The average level of serum PTX3 in the discovery cohort of lupus nephritis was significantly higher than that in SLE without renal involvement group (3.270 (0.349–56.376) vs. 1.065 (0.040–9.098) ng/ml, P < 0.001), minimal change disease group (3.270 (0.349–56.376) vs. 1.021 (0.105–2.940) ng/ml, P < 0.001), and normal controls (3.270 (0.349–56.376) vs. 0.993 (0.007–2.655) ng/ml, P < 0.001) (Figure 1A). These results were confirmed by the validation cohort, in which serum PTX3 levels were also significantly higher than that in SLE without renal involvement group (3.589 (0.007–45.364) vs. 1.065 (0.040–9.098) ng/ml, P < 0.001), minimal change disease group (3.589 (0.007–45.364) vs. 1.021 (0.105–2.940) ng/ml, P < 0.001) and normal controls (3.589 (0.007–45.364) vs. 0.993 (0.007–2.655) ng/ml, P < 0.001) (Figure 1A). There was no significant difference in the average serum PTX3 levels between SLE without renal involvement group and normal controls (P = 0.065).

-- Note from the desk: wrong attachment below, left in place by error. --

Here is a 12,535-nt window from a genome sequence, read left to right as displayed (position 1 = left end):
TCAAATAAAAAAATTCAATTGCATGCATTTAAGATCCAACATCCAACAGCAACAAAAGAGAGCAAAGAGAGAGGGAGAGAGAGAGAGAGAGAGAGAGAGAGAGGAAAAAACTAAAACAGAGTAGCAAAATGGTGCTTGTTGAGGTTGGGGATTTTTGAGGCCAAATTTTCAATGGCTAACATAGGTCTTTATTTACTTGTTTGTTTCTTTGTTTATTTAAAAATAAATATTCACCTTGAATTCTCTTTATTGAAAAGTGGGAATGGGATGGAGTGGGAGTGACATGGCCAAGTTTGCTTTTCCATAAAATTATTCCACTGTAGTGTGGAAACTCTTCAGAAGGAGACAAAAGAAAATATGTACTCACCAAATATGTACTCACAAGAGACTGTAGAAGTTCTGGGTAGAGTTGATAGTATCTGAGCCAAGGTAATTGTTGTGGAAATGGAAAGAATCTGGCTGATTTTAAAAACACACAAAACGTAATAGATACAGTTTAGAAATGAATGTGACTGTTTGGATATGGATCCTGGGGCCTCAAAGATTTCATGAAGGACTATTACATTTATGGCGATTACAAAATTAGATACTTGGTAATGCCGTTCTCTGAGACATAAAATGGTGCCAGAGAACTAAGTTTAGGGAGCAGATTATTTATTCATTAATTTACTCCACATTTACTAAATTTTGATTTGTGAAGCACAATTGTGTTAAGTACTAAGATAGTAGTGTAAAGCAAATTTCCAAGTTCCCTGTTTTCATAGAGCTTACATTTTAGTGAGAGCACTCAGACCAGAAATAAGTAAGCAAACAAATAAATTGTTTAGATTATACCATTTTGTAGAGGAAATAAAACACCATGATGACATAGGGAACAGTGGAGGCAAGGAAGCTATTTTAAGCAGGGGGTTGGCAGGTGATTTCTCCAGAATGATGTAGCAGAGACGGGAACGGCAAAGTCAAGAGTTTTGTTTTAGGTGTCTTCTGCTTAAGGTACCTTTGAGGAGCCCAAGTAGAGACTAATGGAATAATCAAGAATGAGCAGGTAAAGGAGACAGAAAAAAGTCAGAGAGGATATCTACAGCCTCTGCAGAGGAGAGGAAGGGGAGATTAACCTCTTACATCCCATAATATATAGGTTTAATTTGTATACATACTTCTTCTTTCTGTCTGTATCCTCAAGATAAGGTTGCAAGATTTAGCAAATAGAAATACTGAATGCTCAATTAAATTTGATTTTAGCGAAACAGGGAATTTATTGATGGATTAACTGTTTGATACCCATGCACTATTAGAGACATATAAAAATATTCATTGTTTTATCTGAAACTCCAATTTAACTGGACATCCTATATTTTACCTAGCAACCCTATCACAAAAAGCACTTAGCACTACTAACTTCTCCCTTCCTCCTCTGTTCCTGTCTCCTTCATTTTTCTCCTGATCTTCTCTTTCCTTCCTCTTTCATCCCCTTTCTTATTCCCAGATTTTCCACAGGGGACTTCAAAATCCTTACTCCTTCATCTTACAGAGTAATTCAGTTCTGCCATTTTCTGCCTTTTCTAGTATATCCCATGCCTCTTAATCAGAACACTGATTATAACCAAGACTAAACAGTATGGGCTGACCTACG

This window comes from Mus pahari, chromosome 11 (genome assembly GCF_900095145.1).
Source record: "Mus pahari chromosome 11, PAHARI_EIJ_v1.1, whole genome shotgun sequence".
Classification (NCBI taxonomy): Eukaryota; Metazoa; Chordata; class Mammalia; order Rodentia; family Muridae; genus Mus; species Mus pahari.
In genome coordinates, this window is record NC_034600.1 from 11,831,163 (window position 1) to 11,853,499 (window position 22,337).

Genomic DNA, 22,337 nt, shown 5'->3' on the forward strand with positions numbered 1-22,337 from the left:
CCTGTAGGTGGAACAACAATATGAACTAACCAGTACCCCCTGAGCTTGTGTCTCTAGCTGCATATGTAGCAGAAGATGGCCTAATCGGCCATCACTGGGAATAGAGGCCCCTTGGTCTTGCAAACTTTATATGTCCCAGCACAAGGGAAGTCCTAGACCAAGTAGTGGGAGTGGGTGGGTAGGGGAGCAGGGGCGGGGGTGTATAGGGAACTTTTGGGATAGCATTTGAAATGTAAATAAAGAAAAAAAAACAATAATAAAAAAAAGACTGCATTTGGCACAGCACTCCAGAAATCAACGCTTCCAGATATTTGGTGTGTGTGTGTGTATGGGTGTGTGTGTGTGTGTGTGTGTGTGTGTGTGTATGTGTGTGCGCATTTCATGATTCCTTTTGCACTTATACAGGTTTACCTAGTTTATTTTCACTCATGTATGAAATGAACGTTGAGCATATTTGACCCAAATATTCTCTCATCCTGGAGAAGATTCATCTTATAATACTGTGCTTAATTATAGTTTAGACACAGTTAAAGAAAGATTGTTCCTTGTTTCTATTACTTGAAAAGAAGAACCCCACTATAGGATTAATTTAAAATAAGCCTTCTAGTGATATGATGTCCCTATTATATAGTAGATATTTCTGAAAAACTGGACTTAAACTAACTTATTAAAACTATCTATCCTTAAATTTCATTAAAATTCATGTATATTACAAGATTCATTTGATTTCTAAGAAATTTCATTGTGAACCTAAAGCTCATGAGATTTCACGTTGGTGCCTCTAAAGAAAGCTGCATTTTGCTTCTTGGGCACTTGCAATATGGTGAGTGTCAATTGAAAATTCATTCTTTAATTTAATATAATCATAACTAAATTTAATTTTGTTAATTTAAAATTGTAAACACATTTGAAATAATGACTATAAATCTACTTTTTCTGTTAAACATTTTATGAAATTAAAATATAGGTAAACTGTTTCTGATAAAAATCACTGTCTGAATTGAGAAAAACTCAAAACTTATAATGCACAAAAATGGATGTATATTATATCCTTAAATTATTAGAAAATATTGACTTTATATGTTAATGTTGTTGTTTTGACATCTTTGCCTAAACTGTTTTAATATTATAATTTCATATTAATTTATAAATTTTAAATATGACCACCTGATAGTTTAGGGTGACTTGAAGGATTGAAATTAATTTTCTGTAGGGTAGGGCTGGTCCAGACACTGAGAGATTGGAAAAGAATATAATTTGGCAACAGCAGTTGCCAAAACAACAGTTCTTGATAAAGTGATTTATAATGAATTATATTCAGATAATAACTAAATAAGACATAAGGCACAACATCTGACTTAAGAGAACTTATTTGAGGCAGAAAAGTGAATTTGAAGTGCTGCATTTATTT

The PTX3 levels of all the 15 patients in remission decreased significantly compared with the self-controls in active phase (1.566 ± 0.904 vs. 5.371 ± 4.637 ng/ml, P = 0.001) (Figure 1B).
Association Between Serum PTX3 Levels and Clinicopathologic Data of Patients in Discovery Cohort
There was no significant difference of serum PTX3 levels between female and male in lupus nephritis patients (P = 0.328). There was no association between serum PTX3 level and age (r = −0.038, P = 0.584).
In clinical data, serum PTX3 levels were significantly higher in patients with the following clinical manifestations, including noninfectious leucocyturia (P = 0.002), acute renal failure (P = 0.001), and nephrotic syndrome (P = 0.036). There was a positive correlation between serum PTX3 levels and SLEDAI scores (r = 0.216, P = 0.002). In laboratory findings, there were significant associations between serum PTX3 levels and serum C3 (r = −0.206, P = 0.003) and serum creatinine (r = 0.260, P < 0.001).